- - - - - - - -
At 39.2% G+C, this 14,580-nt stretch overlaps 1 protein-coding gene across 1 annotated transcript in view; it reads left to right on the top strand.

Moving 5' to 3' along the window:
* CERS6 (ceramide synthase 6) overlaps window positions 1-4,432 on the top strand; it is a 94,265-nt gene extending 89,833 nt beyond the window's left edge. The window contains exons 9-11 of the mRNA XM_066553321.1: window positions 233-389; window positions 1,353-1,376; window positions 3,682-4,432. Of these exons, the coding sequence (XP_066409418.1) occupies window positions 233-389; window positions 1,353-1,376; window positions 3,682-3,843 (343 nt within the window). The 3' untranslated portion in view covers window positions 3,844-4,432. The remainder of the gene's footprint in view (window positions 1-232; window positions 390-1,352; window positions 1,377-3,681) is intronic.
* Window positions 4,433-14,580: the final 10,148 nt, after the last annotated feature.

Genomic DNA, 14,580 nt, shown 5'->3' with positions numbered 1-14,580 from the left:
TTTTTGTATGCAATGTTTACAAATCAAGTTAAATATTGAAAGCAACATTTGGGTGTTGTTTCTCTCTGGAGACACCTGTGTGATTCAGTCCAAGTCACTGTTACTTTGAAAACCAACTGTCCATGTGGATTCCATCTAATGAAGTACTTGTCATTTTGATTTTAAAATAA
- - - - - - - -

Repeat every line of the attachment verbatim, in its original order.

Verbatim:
At 39.2% G+C, this 14,580-nt stretch overlaps 1 protein-coding gene across 1 annotated transcript in view; it reads left to right on the top strand.

Moving 5' to 3' along the window:
* CERS6 (ceramide synthase 6) overlaps window positions 1-4,432 on the top strand; it is a 94,265-nt gene extending 89,833 nt beyond the window's left edge. The window contains exons 9-11 of the mRNA XM_066553321.1: window positions 233-389; window positions 1,353-1,376; window positions 3,682-4,432. Of these exons, the coding sequence (XP_066409418.1) occupies window positions 233-389; window positions 1,353-1,376; window positions 3,682-3,843 (343 nt within the window). The 3' untranslated portion in view covers window positions 3,844-4,432. The remainder of the gene's footprint in view (window positions 1-232; window positions 390-1,352; window positions 1,377-3,681) is intronic.
* Window positions 4,433-14,580: the final 10,148 nt, after the last annotated feature.

Genomic DNA, 14,580 nt, shown 5'->3' with positions numbered 1-14,580 from the left:
TTTTTGTATGCAATGTTTACAAATCAAGTTAAATATTGAAAGCAACATTTGGGTGTTGTTTCTCTCTGGAGACACCTGTGTGATTCAGTCCAAGTCACTGTTACTTTGAAAACCAACTGTCCATGTGGATTCCATCTAATGAAGTACTTGTCATTTTGATTTTAAAATAA